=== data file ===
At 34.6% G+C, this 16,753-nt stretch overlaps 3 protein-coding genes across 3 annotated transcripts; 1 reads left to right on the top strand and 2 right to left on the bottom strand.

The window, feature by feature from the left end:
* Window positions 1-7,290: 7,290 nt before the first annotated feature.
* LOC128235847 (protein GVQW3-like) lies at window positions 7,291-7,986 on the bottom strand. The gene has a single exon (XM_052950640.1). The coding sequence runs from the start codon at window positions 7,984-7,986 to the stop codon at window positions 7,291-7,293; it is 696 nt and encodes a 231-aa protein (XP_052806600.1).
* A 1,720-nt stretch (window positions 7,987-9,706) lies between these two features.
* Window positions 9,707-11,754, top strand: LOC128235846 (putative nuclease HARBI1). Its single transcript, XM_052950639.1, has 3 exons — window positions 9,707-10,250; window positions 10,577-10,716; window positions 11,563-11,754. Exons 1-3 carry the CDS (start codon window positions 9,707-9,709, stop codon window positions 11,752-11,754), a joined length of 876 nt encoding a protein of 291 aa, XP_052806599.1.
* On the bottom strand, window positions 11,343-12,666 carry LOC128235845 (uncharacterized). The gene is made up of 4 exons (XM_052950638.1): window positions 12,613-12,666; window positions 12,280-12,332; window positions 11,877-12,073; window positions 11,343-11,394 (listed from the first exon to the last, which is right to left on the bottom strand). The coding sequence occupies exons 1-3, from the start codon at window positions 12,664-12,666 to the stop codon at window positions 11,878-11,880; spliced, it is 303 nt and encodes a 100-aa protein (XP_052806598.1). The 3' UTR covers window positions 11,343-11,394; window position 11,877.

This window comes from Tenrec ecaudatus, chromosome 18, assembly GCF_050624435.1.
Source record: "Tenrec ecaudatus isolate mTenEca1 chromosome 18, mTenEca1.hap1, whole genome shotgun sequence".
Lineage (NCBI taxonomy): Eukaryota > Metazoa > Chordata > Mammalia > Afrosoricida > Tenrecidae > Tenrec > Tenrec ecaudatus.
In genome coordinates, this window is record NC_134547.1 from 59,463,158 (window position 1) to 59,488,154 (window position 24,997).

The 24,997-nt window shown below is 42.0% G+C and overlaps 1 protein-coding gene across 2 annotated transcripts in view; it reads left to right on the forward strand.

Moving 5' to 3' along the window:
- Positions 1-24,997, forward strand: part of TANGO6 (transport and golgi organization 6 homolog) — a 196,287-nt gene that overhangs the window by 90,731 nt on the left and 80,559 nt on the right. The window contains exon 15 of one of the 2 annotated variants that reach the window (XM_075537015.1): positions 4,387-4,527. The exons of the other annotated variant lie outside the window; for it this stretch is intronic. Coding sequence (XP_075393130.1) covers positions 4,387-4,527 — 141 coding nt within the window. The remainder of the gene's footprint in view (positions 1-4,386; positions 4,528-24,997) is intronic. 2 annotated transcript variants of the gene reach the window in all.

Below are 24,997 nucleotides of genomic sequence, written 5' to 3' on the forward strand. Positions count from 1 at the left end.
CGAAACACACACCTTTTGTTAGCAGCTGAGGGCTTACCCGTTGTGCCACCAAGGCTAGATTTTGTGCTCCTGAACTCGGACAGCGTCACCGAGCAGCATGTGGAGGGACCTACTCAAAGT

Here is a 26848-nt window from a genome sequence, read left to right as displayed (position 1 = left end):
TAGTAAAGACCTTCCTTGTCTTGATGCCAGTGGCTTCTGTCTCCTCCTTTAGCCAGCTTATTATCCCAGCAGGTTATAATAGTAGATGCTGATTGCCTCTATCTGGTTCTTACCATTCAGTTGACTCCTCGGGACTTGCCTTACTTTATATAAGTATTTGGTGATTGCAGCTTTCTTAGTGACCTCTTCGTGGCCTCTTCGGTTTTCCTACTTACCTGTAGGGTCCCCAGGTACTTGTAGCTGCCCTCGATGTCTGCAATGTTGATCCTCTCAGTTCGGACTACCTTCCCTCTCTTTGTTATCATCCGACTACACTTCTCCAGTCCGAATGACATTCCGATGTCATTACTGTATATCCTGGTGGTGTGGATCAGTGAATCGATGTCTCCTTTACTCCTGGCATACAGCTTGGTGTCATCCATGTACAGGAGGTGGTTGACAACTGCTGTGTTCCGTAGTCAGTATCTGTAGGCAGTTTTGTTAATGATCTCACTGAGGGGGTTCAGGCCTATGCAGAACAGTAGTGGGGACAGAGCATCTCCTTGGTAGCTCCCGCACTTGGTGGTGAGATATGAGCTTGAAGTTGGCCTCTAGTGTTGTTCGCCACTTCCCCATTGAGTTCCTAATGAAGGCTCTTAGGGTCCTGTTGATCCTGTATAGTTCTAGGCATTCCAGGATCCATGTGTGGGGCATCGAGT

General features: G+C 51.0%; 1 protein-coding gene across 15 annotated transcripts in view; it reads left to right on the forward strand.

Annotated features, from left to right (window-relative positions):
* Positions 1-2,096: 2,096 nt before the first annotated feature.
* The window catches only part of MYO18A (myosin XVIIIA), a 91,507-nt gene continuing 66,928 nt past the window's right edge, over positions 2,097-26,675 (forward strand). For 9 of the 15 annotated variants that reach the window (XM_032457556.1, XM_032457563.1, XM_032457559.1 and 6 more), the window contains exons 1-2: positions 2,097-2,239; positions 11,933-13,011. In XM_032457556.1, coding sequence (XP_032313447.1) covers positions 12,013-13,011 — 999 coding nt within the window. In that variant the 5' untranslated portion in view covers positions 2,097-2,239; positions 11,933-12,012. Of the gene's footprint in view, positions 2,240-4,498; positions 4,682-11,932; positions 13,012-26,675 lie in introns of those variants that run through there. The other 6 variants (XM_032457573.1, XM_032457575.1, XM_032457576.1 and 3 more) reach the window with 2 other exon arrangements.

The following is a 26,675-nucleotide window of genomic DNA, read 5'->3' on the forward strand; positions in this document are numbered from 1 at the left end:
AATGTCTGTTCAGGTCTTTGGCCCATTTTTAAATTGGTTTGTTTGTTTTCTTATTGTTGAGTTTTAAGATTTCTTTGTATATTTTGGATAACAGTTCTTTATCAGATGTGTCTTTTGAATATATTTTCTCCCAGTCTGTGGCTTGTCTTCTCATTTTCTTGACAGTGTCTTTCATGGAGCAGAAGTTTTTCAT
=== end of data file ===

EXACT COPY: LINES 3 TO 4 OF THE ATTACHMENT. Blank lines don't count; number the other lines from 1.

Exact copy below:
* Window positions 1-7,290: 7,290 nt before the first annotated feature.
* LOC128235847 (protein GVQW3-like) lies at window positions 7,291-7,986 on the bottom strand. The gene has a single exon (XM_052950640.1). The coding sequence runs from the start codon at window positions 7,984-7,986 to the stop codon at window positions 7,291-7,293; it is 696 nt and encodes a 231-aa protein (XP_052806600.1).